You'll often hear people say something like "Households have to balance their budgets - the federal government should too." And the reply, "The government isn't like a household - you can't equate them."
I think both views are wrong: households do not in fact have to balance their budgets every single month, and one can make an analogy between the federal budget and a household budget - though I'll imagine a household that lives in a stylized and simplified world for the analogy to be easily followed.
Suppose you work for the only employer there is. (The federal government has only one economy, after all.) Continuing our supposition for this hypothetical household, you have good credit, though you rashly allowed your relatives Ronald and George to run up your credit card debt irresponsibly.
Now you lose your job and there is no other. (Analogous to recession/depression hitting the national economy. Again, for ease of simplification, I'm positing no income at this point.) Here's what the future looks like: after a wait of some time, it's pretty certain you'll get your job back when the employer's business has improved - perhaps in 4-5 years. (Analogous to the economy recovering - eventually.) A couple more wrinkles: if you invest in some training courses during this period of being unemployed, you'll improve your chances of being hired back at a higher salary, and if you invest in sprucing yourself up a bit - e.g. a new wardrobe to replace your worn-looking one - you'll improve your chances of being hired back sooner - perhaps in 1½ -2 years. (Analogies to national investments in education and infrastructure.) And oh yes: interest rates are really low, so you can borrow money essentially for free.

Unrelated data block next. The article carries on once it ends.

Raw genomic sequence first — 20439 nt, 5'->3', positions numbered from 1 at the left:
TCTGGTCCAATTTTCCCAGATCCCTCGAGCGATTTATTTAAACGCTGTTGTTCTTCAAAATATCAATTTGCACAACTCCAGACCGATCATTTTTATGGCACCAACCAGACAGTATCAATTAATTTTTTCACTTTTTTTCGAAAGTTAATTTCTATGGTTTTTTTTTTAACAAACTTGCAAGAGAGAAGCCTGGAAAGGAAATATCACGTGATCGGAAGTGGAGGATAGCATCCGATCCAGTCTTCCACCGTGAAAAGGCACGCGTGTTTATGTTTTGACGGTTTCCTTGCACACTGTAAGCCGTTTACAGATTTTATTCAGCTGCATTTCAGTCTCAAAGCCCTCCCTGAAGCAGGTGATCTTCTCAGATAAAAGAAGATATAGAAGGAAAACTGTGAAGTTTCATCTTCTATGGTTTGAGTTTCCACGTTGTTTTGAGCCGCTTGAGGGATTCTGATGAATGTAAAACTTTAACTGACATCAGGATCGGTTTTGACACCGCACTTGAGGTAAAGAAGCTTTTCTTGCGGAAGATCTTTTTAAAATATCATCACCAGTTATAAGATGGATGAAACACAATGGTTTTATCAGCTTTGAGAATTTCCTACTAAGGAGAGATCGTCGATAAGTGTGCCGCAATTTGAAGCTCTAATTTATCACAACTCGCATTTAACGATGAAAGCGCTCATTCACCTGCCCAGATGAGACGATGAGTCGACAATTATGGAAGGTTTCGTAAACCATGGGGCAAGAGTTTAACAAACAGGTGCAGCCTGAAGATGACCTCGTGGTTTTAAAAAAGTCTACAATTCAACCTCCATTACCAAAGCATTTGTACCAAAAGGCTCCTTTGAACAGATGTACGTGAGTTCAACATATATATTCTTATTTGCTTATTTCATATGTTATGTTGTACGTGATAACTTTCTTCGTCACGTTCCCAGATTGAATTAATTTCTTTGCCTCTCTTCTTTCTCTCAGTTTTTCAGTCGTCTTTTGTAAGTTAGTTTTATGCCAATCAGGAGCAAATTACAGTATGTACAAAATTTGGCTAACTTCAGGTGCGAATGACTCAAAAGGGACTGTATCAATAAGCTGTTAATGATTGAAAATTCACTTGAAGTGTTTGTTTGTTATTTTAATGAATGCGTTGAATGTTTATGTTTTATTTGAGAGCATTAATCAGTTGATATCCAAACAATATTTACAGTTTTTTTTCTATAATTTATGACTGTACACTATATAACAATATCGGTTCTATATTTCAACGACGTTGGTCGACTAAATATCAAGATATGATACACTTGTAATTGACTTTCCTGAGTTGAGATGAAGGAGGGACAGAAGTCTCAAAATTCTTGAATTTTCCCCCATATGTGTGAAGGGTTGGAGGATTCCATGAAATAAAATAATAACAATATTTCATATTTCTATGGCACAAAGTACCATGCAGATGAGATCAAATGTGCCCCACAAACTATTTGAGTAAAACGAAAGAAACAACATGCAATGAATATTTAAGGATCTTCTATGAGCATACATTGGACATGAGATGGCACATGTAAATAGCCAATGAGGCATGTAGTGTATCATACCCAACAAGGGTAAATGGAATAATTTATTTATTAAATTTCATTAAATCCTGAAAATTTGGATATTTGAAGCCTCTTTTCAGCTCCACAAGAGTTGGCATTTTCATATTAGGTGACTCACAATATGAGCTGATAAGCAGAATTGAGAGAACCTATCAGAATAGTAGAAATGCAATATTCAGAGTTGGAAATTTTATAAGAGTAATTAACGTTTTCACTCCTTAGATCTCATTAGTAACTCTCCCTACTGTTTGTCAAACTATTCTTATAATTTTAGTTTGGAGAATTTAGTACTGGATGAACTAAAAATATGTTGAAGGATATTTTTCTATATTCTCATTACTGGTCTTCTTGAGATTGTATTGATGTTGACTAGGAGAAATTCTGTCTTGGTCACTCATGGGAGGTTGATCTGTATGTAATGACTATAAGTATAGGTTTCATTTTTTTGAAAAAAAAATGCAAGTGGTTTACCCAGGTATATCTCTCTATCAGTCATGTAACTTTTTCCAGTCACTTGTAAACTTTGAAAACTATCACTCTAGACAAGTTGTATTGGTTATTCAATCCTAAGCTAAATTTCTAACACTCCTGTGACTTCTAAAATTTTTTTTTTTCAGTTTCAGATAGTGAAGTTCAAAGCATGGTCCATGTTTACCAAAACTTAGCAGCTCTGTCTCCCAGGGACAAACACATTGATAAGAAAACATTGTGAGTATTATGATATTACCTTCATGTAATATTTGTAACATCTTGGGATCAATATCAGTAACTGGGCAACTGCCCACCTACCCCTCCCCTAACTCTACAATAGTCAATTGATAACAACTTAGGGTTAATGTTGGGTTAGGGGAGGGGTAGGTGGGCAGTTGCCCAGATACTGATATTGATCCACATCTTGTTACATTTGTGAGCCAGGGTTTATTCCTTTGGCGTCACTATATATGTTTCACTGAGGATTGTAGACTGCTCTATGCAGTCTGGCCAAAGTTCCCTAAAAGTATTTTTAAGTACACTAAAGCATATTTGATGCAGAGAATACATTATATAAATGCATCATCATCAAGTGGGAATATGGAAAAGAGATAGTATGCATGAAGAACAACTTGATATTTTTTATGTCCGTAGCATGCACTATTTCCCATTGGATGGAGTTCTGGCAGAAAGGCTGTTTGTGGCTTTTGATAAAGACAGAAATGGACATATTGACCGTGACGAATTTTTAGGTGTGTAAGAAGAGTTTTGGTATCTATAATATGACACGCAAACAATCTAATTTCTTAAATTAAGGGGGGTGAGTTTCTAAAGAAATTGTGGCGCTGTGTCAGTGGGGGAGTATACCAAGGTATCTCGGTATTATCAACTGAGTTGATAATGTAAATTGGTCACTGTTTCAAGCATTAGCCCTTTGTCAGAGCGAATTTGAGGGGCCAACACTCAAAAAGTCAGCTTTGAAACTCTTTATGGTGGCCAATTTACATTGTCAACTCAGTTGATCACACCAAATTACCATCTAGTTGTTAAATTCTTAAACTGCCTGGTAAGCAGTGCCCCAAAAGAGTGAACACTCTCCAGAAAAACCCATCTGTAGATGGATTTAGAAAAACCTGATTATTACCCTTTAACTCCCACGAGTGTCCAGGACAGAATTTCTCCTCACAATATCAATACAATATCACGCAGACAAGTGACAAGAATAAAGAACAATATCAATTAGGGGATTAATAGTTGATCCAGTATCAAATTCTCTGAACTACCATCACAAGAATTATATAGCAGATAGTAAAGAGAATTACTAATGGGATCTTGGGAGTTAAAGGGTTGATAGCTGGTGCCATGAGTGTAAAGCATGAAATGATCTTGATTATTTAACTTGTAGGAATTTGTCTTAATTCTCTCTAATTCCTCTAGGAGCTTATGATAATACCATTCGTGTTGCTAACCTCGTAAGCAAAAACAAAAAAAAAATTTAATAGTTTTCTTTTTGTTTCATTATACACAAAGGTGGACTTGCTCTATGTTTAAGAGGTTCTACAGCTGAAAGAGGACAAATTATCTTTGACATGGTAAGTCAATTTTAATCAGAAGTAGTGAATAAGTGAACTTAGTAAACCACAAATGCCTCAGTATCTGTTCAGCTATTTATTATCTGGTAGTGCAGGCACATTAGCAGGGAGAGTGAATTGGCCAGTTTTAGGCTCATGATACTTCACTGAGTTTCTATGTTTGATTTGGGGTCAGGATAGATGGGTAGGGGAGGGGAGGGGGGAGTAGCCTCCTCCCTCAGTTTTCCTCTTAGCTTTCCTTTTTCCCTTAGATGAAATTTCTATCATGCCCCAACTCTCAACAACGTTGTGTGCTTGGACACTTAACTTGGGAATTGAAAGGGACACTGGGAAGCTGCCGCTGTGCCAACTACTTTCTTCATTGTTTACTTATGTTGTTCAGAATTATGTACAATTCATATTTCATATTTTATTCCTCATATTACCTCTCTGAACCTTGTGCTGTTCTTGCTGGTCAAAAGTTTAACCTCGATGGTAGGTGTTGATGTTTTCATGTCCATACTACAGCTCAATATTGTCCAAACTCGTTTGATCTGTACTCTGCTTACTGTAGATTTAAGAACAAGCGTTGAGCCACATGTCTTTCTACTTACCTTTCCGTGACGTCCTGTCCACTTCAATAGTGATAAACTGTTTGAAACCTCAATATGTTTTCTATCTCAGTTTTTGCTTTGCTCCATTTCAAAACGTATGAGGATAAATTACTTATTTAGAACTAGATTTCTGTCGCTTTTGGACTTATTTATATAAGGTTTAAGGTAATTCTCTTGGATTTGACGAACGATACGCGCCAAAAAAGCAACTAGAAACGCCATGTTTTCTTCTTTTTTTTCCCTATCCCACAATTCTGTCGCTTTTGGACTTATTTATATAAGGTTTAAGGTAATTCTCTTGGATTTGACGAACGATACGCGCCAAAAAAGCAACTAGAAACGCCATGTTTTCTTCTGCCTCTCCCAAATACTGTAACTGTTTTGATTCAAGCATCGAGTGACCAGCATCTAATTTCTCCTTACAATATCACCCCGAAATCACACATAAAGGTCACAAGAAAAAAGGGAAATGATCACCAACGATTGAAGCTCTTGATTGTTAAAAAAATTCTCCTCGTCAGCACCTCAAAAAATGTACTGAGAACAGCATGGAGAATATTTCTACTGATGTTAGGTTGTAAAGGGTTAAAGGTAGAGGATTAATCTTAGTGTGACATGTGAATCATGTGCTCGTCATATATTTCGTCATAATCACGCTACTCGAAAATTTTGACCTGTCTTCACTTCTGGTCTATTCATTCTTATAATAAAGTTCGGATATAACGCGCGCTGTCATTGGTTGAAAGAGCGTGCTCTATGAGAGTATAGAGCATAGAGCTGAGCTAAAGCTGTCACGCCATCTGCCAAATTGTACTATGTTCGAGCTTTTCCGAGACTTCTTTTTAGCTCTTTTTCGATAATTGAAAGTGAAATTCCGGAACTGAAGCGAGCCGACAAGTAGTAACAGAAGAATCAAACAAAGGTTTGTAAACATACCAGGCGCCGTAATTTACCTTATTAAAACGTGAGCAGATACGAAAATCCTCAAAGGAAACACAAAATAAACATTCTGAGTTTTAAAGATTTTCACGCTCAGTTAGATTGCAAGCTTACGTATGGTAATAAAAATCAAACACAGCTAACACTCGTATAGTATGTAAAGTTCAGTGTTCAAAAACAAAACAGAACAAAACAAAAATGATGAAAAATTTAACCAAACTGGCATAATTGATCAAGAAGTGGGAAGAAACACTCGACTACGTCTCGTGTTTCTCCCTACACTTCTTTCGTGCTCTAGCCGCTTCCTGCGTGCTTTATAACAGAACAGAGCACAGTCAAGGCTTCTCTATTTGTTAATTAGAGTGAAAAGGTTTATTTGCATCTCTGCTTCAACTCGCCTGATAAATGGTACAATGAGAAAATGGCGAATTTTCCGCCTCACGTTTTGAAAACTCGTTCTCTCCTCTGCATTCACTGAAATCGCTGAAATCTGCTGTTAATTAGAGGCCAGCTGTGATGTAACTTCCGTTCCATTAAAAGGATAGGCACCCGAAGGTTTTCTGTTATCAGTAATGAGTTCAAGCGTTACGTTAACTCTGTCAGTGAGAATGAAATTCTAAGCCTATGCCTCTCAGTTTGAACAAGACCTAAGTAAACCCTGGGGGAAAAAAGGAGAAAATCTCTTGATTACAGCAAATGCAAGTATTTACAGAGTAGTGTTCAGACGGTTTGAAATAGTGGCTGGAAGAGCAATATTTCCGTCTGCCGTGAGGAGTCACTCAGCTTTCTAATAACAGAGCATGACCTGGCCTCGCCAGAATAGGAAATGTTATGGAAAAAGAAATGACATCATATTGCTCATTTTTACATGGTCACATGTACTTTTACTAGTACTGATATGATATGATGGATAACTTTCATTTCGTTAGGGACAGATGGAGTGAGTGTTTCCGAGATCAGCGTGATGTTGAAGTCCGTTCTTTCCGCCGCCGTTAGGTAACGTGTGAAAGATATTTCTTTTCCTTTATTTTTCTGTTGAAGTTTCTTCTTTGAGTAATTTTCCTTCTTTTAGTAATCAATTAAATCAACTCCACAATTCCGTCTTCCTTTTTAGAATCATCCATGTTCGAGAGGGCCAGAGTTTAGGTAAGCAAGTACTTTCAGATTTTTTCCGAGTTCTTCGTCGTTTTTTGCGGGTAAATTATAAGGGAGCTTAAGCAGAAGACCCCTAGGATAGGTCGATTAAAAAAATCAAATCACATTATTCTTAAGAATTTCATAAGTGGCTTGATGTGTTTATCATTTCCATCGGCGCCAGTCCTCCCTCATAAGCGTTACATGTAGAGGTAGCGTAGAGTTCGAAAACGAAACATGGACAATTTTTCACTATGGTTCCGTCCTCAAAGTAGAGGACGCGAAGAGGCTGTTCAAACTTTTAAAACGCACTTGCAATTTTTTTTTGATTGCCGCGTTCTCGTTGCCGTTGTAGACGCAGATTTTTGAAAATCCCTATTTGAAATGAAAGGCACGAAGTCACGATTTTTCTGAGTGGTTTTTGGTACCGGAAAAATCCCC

So you have three choices:
Option 1. "Balance your budget" by giving up your home and eating out of dumpsters while your increasingly shabby appearance makes the chance of your being rehired more and more remote;
Option 2. Accept that you're going to have to go into debt to maintain your household, adding to the debt already run up by your irresponsible relatives, but knowing that in a few years, before your credit has run out, you'll be rehired, and can then start paying off the accumulated debt;
Option 3. Take a deep breath, and invest in the education and sprucing up - and maybe some other useful things you were thinking of buying on credit in the future, but figure now is the time while interest rates are so low. Yes, it means taking a deep credit plunge, but because you get your job back so much sooner, you in fact lay out no more (and probably even less) than you would have by just coasting on credit for a longer time without making the investments (option 2). You're also ahead on those future planned purchases you make now, as interest rates are going to go up once the only company in town is back to hiring everybody. And once you're hired back at that higher salary, you can pay off the debt more quickly than you would if you followed option 2.
Which option would you choose?
(Yes, yes, yes, it's very simplified, and not a true representation of an actual household, but I believe it's a perfectly valid analogy for the situation we found ourselves in back in late 2008. Since then we've been coasting mostly on option 2, a little bit of option 3 back in 2009, and have been harangued by Ronald's and George's closer relatives to "act responsibly" by adopting option 1.)